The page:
And as the source of danger in this instance was basically myself I couldn’t really run away, so I just sat on the floor and swore volubly until I felt a little better. It was mostly just bruised I think. Though weirdly, the bruising is all around the edges of my foot, as if I have a slice of purple going right through it.
Anyway, I’m side-tracking here like crazy. Point is, my foot and my heart and my mind are all feeling well. It was a lovely day. And dammit, who knows, tomorrow might be even better.
Roses are infra Violets are ultra Invisible flowers That I bought to insult ya
So what did you do for the Feast of Frustration? I had a great idea. I made a date with an attractive woman.
Then I cancelled the date, stayed at home and wrote an emotional letter to the woman who dumped me three weeks ago. That sounds like a good idea, right?
Actually it was. OK, I cancelled because I’m exhausted and a little unwell after the (finished!!!) major commission, which kept me up most of the last two nights and days. And to be honest it wasn’t really a date, but dinner with a friend who had also broken up with someone recently. So more a sort of anti-date.
And that letter was something that had been brewing in my head for the last few days. Now I had time to write it, and V-Day seemed like a good pretext. It was more for my benefit than hers – though it might I hope be to hers also. A way for me to let go of the angry stage and move on to the philosophical.
I had a good girlfriend there, I could really see a future for us. But it’s over. Sad, but what can you do? Die just a little inside, smile ruefully, and remember the best parts. She is a great woman and I wish her nothing but better things.
There, I’m sane. Sappy, but sane. I have moved on, I’m over her, my emotional tensions are all resolved and I am ready again to form a new relationship.
I just saw this TV commercial for Bell’s Whisky, in which an orchestra plays Axel F on tumblers of scotch. Quite cool – except of course you can’t make a tumbler resonate by running your finger around the edge like you can a wine glass.¹ So the whole thing was faked.
OK, you expect things in adverts to be faked. I know cars don’t really turn into dancing robots. Nevertheless I’m strangely offended by this. I’m imagining advertising executives with little or no grasp of physics getting really enthusiastic about their idea. So when someone points out to them that it’s not actually a physical possibility, do they change their minds? No, they carry on as if it’s a physical possibility, and fake the cool thing they can’t actually do. It’s like using camera tricks in a magic performance.
Contrast that with the well-remembered ad for Sony Bravia televisions,² where thousands of coloured balls bounce around what look like the streets of San Francisco. That was beautiful, but I wasn’t impressed because after all it’s easy to do something like that with CGI. Only I found out recently, they didn’t use CGI. They dropped one hundred and seventy thousand coloured balls down hills, in San Francisco. Now that is cool.
All right, we could get into an argument about this if you like. I think it might just be possible if you superglued the tumbler to something solid. Half the trick of making a wine glass sing is firmly holding it down with the other hand on the base, otherwise the energy you’re putting in with your finger is wasted on moving the glass around. I don’t think that merely holding a tumbler down is going to work though. Firstly, you can’t properly grip it so it’s going to move around anyway. Secondly you’re holding it by the part you want to resonate, so you’re damping it.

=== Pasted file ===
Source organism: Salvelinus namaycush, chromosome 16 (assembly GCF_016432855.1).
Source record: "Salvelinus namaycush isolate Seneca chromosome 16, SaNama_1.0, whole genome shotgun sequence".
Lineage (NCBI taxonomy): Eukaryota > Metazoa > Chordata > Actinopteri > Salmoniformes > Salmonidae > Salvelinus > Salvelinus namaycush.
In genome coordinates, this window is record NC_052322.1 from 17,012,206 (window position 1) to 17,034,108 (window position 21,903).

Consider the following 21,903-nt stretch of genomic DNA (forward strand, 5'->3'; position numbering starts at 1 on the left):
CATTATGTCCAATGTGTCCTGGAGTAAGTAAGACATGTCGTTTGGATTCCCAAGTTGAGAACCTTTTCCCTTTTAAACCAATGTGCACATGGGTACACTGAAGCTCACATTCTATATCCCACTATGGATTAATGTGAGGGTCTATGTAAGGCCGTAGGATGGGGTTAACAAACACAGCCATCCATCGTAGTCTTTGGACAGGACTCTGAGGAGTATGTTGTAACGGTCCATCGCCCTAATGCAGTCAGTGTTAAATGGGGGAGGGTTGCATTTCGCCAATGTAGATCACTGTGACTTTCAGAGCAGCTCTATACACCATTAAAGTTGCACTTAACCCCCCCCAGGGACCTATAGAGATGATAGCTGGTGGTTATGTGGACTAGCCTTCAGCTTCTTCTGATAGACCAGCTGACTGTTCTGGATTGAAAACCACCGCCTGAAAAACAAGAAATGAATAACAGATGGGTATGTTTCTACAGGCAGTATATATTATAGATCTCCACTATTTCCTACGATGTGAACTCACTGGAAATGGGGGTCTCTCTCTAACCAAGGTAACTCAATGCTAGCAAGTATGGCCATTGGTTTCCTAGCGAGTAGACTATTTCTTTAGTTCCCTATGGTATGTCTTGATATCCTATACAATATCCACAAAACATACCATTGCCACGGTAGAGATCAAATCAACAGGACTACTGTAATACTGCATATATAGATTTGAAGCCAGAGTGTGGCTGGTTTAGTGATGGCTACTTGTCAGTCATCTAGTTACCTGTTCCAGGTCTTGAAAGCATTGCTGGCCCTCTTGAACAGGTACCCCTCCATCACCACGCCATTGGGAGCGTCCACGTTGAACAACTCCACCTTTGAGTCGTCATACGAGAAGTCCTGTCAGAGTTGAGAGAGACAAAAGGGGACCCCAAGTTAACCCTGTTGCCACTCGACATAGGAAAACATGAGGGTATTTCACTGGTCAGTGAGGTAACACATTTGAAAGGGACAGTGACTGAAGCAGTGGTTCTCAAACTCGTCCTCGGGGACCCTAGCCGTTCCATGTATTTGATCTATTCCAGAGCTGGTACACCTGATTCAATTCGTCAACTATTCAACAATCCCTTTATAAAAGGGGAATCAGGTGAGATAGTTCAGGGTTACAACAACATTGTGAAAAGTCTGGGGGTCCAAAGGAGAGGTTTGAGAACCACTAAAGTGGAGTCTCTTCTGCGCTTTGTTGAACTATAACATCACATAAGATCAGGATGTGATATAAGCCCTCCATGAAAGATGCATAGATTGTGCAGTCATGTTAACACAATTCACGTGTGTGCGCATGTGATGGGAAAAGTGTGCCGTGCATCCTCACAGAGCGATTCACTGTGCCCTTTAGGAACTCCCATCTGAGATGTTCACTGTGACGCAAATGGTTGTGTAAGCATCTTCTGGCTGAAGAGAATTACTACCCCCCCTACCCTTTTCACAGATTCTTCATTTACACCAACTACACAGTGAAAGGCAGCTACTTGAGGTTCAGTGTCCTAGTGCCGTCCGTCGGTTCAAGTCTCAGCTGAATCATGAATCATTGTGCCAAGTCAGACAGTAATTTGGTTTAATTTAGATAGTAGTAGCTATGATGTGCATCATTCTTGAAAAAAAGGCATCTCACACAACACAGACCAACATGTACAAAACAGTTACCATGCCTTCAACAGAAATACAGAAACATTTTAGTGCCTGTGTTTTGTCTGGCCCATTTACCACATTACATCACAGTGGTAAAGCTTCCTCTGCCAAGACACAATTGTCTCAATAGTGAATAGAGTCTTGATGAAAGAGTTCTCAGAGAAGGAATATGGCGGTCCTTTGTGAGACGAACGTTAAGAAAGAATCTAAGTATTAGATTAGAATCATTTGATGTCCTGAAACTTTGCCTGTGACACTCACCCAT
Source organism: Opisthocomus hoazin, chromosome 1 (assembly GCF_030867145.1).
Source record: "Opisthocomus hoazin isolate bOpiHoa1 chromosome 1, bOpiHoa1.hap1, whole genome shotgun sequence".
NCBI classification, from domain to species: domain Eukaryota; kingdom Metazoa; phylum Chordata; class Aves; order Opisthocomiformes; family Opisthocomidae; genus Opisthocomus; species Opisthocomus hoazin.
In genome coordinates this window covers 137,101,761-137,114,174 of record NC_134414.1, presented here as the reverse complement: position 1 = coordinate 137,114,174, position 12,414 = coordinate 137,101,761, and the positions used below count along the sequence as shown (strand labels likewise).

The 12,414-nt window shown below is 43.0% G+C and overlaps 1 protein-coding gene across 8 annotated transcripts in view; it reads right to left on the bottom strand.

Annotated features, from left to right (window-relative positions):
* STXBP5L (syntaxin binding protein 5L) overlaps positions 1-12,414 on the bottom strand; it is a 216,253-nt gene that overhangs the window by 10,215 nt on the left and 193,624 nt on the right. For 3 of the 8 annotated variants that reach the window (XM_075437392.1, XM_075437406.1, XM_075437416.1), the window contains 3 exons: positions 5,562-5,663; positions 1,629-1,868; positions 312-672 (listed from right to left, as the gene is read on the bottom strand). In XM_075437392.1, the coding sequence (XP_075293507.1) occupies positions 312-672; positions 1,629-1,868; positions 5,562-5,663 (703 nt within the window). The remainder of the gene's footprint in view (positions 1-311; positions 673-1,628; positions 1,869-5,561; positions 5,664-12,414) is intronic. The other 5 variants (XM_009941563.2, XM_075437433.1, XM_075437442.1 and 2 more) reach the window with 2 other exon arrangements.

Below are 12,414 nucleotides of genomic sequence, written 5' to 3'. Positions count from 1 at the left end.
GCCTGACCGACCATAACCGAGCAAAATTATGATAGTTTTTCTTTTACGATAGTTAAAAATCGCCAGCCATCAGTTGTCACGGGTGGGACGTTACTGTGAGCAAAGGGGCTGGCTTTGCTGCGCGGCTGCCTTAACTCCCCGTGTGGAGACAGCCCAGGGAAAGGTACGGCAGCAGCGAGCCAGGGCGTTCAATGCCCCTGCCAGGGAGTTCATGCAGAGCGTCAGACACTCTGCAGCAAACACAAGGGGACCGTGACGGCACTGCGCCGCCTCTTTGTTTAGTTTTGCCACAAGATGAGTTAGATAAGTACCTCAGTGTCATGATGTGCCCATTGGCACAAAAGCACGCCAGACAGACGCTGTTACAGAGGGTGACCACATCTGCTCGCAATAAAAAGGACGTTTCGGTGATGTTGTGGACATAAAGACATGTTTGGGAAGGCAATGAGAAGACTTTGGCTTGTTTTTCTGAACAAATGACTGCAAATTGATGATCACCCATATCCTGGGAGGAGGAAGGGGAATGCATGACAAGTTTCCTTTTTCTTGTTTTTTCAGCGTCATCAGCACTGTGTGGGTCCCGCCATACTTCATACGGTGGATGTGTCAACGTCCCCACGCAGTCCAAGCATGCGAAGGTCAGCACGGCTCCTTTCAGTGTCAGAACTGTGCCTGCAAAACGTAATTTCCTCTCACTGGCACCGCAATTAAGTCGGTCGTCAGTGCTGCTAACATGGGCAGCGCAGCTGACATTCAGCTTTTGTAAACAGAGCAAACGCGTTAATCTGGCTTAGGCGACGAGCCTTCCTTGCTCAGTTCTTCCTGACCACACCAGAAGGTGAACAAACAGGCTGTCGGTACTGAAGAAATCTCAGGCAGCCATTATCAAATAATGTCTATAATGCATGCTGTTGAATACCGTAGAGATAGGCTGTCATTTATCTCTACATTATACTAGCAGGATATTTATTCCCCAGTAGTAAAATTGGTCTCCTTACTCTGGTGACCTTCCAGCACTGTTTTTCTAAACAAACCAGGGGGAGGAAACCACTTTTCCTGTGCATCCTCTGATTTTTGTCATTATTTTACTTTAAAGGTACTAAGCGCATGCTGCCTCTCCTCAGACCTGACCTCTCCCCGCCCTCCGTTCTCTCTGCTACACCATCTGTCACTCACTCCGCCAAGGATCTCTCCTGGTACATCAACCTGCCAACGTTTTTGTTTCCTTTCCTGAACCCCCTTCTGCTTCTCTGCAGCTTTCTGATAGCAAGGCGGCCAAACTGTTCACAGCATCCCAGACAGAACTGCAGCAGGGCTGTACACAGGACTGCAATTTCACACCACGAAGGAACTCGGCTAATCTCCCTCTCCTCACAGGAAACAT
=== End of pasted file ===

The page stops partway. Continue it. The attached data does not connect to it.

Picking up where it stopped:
Even if it was attached with glue though, I’m not sure it would resonate at an audible frequency. Only the sides of the glass would be free to vibrate rather than the whole vessel.
At least, so I imagine. Science, a range of different-sized tumblers, and a clean Formica work surface are calling to me. I must resist…
[Video] If you have the bandwidth, do watch the HD version.
But that isn’t necessarily a good thing. Stinky-breathed Komodo dragons probably evolved from a perfectly nice little fish.
This packaging was clearly designed by someone who doesn’t speak English – or a LOLcat – as they’ve made the cardinal error of applying logic. Consequently they’ve come up with exactly the mistake that the native speakerdoesn’t make. Mind you, they’ve probably just skipped a century or two of language development. If dice is accepted as the singular now, ‘dices’ is surely in the future.
Generally I think of myself as a linguistic conservative, on the grounds that language innovations will be different everywhere so older forms are going to be more widely understood. Also, it’s interesting when a word is a misfit. It tells you a lot about its origins – from the Latin ‘datum’ in this case, by way of mediaeval French.
Indeed English spelling tells you so much about the etymological origins of a word that it’s basically useless for telling you how they’re pronounced. But die/dice is just annoying. Following the usual pattern, you’d expect the singular to be douse. When a word needs a rule all for itself, you begin to wonder if you’re not overindulging it.
I think dice should be acceptable as the singular now. Die can be reserved for the technical phrase “twenty-sided die”.